Dixie Normous's picture

Steinhardt points to an interesting "phenomenon:"  He speaks to no real bulls he says, but ink they must not be angry enough bears either.  Therefore, the market will continue to float higher, IMHO.

I also got the impression that he thought a depression or near death experience would result in great changes in America and that hasn't happened.h

This conversation was too thought provoking, is there a CNBC sister station we don't know about?

Mon, 08/10/2009 - 15:58 | 31935 Handle with care
Handle with care's picture

There have been great changes in America, we were all just looking in the wrong direction

 

When Obama was elected he was criticised for one of his team saying, "We shouldn't let a crisis go to waste", well that is exactly the philosophy that Wall Street has followed.

 

Their greed and insane risk taking created the greatest crisis in global capitalism since the Great Depression and their punishment has been to have managed to plug directly into the money printing facilities that are rightfully the perogative of the People alone.

 

They have held the economy hostage by claiming that if they get hurt they'll take everything down with them unless a ransom is paid.  That ransom has been paid.  The greatest ransom in history.  Trillions of dollars.

 

But the greatest change is that the same people who caused the crisis were loaned the taxpayers money at very low rates to buy the debt the government had to issue to pay them the money and they will receive their returns on this debt, paid for from the pockets of productive taxpayers, for generations to come.

 

The change is that now EVERYONE in America works to enrich Goldman Sachs and the tiny elite at the top and will do forever.

 

Mon, 08/10/2009 - 22:00 | 32402 milkum bilkum pc
milkum bilkum pc's picture

We were all given a break because the panel tossed questions at each other... Beck's ear didn't tell her to say something "brilliant".

Mon, 08/10/2009 - 15:47 | 31917 Milton
Milton's picture

Probability of S&P testing the 666 lows?

Gerstenhaber: "1 in 3"

Cooperman: "1 in 4"

Steinhardt: "more than that"

 

Mon, 08/10/2009 - 16:23 | 31978 cougar_w
cougar_w's picture

Well. Given that they would be loath to guess too high a probablity for fear of breaking the markets (or being labled lunatics) the number actually in their heads must be closer to 1 in 2, or 2 in 3, then.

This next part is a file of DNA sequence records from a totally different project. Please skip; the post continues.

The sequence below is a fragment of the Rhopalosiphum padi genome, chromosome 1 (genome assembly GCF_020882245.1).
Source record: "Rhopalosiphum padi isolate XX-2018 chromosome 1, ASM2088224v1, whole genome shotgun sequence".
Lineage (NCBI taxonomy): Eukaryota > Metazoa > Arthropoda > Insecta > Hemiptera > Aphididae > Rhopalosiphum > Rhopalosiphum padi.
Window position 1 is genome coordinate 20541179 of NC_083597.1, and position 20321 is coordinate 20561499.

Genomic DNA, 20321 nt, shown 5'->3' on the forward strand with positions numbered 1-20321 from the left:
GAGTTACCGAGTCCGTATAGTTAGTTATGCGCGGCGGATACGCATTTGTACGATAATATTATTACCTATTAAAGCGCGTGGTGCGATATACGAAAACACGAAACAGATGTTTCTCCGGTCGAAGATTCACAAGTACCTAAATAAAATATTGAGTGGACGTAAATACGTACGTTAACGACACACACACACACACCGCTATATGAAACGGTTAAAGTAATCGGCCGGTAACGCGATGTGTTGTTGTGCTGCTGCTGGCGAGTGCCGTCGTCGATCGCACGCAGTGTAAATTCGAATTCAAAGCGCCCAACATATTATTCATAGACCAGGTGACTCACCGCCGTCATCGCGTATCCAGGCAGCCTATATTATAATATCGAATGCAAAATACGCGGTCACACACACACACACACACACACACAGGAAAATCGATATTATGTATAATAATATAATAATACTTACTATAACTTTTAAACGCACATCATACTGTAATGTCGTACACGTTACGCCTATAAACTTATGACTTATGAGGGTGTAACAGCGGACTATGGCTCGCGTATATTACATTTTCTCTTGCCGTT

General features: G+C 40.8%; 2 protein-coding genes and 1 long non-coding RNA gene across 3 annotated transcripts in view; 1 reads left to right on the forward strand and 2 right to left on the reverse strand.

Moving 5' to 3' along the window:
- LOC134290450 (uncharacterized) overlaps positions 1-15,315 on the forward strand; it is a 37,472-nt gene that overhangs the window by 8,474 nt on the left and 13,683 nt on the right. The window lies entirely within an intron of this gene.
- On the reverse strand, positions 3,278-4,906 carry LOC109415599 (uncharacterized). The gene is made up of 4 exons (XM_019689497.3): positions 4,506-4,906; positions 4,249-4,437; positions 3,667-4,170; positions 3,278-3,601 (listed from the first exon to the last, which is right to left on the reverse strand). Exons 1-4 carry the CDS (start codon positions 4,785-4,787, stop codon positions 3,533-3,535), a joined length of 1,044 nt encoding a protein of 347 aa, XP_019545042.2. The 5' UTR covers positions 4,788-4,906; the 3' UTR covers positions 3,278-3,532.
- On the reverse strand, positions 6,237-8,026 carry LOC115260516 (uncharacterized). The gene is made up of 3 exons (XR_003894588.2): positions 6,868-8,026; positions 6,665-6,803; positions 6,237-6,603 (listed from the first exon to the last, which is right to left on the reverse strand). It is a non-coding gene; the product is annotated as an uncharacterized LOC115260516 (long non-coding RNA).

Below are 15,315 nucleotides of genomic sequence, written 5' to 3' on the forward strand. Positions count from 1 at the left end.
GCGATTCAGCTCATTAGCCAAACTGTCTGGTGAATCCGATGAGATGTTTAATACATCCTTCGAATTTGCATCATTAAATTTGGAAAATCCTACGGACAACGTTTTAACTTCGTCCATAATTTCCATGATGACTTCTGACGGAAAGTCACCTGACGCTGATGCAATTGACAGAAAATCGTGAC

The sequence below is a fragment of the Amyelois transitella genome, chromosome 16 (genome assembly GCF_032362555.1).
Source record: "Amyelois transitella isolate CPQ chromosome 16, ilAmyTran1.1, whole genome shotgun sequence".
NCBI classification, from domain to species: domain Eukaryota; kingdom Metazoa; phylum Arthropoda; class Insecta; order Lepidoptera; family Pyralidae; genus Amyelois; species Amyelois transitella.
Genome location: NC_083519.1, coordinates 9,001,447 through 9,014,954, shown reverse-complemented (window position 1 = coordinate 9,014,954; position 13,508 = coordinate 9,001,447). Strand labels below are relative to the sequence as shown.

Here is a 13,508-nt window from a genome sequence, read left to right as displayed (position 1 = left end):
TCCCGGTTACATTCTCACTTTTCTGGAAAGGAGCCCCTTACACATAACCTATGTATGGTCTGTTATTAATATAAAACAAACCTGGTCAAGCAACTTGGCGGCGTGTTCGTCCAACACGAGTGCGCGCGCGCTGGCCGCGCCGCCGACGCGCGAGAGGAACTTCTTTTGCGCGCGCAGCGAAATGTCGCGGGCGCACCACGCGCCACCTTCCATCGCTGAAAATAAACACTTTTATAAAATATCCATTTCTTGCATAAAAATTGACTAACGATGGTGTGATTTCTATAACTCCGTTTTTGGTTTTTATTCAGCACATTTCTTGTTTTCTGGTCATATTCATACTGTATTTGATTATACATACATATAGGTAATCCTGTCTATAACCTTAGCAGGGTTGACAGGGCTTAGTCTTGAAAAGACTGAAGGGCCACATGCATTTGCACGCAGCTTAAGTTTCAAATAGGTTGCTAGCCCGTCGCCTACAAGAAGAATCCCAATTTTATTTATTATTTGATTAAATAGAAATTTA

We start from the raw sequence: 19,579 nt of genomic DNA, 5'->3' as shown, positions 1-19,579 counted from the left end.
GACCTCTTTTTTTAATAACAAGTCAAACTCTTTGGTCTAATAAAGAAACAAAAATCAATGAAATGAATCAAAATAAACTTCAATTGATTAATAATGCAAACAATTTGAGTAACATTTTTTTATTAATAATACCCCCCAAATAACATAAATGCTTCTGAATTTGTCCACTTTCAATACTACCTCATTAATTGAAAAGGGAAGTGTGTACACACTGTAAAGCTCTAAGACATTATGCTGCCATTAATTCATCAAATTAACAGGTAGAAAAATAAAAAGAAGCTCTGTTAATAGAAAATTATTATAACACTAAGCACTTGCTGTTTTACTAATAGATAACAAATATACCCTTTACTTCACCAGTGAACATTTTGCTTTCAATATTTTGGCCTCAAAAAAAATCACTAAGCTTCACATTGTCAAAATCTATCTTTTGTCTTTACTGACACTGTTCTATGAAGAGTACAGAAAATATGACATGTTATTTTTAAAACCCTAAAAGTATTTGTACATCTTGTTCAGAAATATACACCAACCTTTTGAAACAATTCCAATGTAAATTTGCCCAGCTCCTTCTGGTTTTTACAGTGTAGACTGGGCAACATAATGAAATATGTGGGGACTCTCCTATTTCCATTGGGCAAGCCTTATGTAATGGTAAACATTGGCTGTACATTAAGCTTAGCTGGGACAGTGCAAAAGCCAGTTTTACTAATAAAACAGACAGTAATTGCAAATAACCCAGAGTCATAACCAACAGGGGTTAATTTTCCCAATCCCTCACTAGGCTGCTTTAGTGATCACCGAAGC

I get the feeling that TPTB are furiously trying to keep us on the level part of the square-root sign (once we hit it and we may have arrived already) to avoid a double-dip. As was mentioned in the clip, nobody is talking about this any more because of all the money pumped into the system, but that money hasn't gone anywhere that it will do any good. Thus I hear commentors saying that if there is a second dip then it's a LONG way down from here. The markets are dysfunctional and lacking any of the past resiliencies, program trading is much of the volume and tends to drive volatility, consumers are hiding deep in their shells, the government has run out of bullets and mobs are begining to form, Treasury auctions are teetering, and everyone is waiting to sell into the trough. Nobody wants to be the last one out, but they want to lose as little as possible on investments in the market from before 2007.

If that really is the mindset -- if everyone is just waiting to determine how best to exit the burning building -- then we are poised on the threashold of a very dangerous, very chaotic scene.

cougar

Mon, 08/10/2009 - 16:55 | 32026 Anonymous
Anonymous's picture

ty

Mon, 08/10/2009 - 17:02 | 32036 Milton
Milton's picture

My bad. Steinhardt actually said "less than that", in answering Quintanilla's comment of going back to 666.

Mon, 08/10/2009 - 15:59 | 31936 Gilgamesh
Gilgamesh's picture

How's the SOX working as a leading indicator/index this month?

Mon, 08/10/2009 - 16:07 | 31952 Dixie Normous
Dixie Normous's picture

Actually it's probably working great in today's fucked up world. 

It topped out last week and has been off now for a few days, right.  Now, when the TRANS or XBD or some other sector starts to roll over we can pump the SOX and hold that in while the others sell off, then rotate elsewhere, rinse and repeat.

It's a perfect market, 22 days running 140 + S&P points and no sell offs of more than 20 points from a high to a low.

Utopia Trading at its best.

Mon, 08/10/2009 - 17:06 | 32043 Gilgamesh
Gilgamesh's picture

Ala Tour De France, with every index loaded on EPO.

Mon, 08/10/2009 - 16:01 | 31940 Anonymous
Anonymous's picture

O h my it has come to this. Lowest volume day in maybe years the desperation trade of c fnm fre maybe half the total volume. This as the author suggests is going down. May i suggest selling all long positions and watching the next month?